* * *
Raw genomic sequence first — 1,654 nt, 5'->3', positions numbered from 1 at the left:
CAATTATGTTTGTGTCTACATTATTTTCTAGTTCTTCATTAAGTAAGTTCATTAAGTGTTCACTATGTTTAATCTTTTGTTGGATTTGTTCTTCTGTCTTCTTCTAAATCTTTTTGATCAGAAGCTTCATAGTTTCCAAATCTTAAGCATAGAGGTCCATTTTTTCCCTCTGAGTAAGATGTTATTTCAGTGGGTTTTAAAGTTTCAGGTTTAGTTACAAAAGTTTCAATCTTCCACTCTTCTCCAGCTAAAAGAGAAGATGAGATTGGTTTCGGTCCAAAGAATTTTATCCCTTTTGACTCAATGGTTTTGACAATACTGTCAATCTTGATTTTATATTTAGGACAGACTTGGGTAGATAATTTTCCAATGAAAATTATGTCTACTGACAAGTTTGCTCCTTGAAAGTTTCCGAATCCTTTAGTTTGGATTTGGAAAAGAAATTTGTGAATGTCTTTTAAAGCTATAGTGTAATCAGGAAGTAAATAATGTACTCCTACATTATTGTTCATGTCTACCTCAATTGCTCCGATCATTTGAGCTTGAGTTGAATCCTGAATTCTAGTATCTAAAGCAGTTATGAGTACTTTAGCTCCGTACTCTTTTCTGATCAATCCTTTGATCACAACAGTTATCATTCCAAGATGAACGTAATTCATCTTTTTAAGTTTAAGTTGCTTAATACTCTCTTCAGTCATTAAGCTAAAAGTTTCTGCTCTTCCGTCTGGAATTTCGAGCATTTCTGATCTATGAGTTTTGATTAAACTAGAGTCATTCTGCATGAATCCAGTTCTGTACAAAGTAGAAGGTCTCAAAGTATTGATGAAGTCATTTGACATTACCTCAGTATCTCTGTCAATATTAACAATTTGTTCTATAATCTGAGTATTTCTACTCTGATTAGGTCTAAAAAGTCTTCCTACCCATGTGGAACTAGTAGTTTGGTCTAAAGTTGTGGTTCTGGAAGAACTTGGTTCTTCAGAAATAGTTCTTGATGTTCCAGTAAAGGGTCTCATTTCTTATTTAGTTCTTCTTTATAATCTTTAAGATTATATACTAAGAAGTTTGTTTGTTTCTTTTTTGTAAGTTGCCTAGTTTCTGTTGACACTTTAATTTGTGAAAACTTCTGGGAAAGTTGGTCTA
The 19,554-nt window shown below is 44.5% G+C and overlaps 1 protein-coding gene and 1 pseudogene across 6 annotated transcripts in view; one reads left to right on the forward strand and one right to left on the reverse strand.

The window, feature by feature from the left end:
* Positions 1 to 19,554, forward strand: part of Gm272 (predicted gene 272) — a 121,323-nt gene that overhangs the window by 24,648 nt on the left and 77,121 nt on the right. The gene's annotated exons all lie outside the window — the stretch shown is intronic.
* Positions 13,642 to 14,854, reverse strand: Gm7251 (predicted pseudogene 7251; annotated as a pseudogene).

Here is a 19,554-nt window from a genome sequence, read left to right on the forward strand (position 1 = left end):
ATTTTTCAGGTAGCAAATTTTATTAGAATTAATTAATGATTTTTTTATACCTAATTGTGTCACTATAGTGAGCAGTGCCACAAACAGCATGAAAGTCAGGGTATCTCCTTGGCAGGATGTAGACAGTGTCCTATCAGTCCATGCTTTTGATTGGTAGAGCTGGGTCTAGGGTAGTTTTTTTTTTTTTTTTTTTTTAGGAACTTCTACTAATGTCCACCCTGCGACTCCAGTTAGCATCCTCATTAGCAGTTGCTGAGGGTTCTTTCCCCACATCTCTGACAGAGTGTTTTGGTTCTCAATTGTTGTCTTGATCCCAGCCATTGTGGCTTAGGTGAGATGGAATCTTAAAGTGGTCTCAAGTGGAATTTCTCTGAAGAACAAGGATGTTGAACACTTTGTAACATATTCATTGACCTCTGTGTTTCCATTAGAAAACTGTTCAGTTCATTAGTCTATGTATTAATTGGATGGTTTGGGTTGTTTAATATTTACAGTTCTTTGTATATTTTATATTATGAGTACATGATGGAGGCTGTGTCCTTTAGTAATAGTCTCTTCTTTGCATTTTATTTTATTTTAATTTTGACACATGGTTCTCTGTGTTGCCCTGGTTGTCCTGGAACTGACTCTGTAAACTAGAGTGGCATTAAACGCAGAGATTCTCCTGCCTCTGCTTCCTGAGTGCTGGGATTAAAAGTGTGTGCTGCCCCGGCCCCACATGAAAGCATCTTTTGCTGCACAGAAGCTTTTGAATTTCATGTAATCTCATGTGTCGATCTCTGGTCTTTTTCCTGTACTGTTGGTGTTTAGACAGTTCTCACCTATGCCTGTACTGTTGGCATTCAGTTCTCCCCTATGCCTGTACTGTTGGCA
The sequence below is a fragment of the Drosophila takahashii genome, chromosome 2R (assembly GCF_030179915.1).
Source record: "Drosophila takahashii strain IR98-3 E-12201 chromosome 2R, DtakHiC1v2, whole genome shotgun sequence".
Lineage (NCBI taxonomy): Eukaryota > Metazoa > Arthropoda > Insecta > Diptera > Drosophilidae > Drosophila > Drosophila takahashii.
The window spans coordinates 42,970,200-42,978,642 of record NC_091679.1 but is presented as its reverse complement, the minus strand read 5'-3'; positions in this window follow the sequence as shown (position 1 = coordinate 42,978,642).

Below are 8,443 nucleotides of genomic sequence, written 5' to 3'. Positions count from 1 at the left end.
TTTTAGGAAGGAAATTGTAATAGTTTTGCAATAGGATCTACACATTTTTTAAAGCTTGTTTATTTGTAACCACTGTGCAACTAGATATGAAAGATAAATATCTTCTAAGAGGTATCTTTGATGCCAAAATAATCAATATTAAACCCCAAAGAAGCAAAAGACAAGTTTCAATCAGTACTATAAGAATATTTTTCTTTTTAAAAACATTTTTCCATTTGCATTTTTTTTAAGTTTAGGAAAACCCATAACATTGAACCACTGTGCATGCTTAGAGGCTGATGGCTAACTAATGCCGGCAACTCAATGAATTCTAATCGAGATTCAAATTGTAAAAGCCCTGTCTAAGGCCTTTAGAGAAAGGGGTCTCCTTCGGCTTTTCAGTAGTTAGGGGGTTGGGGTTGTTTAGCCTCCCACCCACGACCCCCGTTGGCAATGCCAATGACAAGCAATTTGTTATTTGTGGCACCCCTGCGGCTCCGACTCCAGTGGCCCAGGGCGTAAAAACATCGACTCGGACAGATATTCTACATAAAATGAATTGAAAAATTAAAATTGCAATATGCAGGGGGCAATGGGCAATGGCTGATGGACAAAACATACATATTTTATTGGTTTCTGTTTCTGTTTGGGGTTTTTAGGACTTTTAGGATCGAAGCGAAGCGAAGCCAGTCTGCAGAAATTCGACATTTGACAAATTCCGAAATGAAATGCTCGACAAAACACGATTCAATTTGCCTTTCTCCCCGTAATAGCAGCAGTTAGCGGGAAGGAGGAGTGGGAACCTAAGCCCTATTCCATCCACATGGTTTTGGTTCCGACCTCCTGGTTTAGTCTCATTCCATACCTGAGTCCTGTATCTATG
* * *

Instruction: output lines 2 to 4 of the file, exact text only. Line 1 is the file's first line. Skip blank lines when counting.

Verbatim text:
CAATTATGTTTGTGTCTACATTATTTTCTAGTTCTTCATTAAGTAAGTTCATTAAGTGTTCACTATGTTTAATCTTTTGTTGGATTTGTTCTTCTGTCTTCTTCTAAATCTTTTTGATCAGAAGCTTCATAGTTTCCAAATCTTAAGCATAGAGGTCCATTTTTTCCCTCTGAGTAAGATGTTATTTCAGTGGGTTTTAAAGTTTCAGGTTTAGTTACAAAAGTTTCAATCTTCCACTCTTCTCCAGCTAAAAGAGAAGATGAGATTGGTTTCGGTCCAAAGAATTTTATCCCTTTTGACTCAATGGTTTTGACAATACTGTCAATCTTGATTTTATATTTAGGACAGACTTGGGTAGATAATTTTCCAATGAAAATTATGTCTACTGACAAGTTTGCTCCTTGAAAGTTTCCGAATCCTTTAGTTTGGATTTGGAAAAGAAATTTGTGAATGTCTTTTAAAGCTATAGTGTAATCAGGAAGTAAATAATGTACTCCTACATTATTGTTCATGTCTACCTCAATTGCTCCGATCATTTGAGCTTGAGTTGAATCCTGAATTCTAGTATCTAAAGCAGTTATGAGTACTTTAGCTCCGTACTCTTTTCTGATCAATCCTTTGATCACAACAGTTATCATTCCAAGATGAACGTAATTCATCTTTTTAAGTTTAAGTTGCTTAATACTCTCTTCAGTCATTAAGCTAAAAGTTTCTGCTCTTCCGTCTGGAATTTCGAGCATTTCTGATCTATGAGTTTTGATTAAACTAGAGTCATTCTGCATGAATCCAGTTCTGTACAAAGTAGAAGGTCTCAAAGTATTGATGAAGTCATTTGACATTACCTCAGTATCTCTGTCAATATTAACAATTTGTTCTATAATCTGAGTATTTCTACTCTGATTAGGTCTAAAAAGTCTTCCTACCCATGTGGAACTAGTAGTTTGGTCTAAAGTTGTGGTTCTGGAAGAACTTGGTTCTTCAGAAATAGTTCTTGATGTTCCAGTAAAGGGTCTCATTTCTTATTTAGTTCTTCTTTATAATCTTTAAGATTATATACTAAGAAGTTTGTTTGTTTCTTTTTTGTAAGTTGCCTAGTTTCTGTTGACACTTTAATTTGTGAAAACTTCTGGGAAAGTTGGTCTA
The 19,554-nt window shown below is 44.5% G+C and overlaps 1 protein-coding gene and 1 pseudogene across 6 annotated transcripts in view; one reads left to right on the forward strand and one right to left on the reverse strand.

The window, feature by feature from the left end: